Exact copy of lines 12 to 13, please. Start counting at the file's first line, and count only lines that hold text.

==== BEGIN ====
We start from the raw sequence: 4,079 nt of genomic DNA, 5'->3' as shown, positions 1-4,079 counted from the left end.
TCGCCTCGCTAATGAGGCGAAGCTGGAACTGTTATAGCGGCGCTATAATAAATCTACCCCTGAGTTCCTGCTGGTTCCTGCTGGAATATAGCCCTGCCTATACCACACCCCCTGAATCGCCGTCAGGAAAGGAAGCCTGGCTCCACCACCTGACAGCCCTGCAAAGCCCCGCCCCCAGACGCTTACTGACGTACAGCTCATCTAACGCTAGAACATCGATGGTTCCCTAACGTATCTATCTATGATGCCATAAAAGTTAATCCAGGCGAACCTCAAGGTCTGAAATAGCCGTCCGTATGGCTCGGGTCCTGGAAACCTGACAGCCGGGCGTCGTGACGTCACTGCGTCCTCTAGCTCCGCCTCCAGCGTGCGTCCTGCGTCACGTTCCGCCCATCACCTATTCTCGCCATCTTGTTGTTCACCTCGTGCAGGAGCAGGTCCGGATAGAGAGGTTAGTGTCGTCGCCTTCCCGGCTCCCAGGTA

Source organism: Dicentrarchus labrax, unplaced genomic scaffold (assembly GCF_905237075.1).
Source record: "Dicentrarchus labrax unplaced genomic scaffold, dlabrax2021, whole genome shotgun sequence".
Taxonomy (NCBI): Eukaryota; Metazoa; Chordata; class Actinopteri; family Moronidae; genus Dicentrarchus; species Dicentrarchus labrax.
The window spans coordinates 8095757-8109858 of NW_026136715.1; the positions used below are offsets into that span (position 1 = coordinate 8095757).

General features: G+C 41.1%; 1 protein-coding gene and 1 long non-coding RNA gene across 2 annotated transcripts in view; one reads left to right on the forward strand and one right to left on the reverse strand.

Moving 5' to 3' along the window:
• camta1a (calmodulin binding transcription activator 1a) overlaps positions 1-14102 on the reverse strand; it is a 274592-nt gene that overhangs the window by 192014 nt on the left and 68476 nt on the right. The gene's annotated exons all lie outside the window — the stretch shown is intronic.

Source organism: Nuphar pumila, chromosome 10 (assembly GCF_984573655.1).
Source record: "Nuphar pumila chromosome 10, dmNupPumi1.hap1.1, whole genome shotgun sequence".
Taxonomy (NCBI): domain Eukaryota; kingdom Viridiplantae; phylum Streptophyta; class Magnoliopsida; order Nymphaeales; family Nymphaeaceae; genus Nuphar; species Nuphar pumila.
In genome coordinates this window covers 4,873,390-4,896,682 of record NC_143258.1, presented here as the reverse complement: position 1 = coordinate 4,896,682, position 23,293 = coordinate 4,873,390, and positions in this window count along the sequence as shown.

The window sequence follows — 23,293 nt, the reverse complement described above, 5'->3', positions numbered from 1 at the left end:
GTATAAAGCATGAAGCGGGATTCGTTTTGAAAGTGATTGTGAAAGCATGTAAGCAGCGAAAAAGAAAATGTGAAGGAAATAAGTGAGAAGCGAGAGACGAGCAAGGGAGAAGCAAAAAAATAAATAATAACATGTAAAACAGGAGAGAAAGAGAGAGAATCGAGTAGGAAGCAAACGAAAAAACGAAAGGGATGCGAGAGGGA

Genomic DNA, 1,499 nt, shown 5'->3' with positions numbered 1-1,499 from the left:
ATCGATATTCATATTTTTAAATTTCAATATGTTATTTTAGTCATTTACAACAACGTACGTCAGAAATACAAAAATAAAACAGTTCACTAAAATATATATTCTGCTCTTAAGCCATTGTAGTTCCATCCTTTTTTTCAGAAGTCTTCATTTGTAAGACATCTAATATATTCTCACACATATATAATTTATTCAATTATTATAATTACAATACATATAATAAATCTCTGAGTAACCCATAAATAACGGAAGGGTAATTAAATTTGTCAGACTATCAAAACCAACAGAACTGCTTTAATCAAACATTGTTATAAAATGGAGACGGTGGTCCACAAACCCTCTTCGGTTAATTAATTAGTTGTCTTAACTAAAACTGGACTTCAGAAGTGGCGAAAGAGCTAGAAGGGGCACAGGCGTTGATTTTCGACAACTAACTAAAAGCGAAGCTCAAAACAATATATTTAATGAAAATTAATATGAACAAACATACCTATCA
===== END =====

Taxonomy (NCBI): domain Eukaryota; kingdom Viridiplantae; phylum Streptophyta; class Magnoliopsida; order Nymphaeales; family Nymphaeaceae; genus Nuphar; species Nuphar pumila.
In genome coordinates this window covers 4,873,390-4,896,682 of record NC_143258.1, presented here as the reverse complement: position 1 = coordinate 4,896,682, position 23,293 = coordinate 4,873,390, and positions in this window count along the sequence as shown.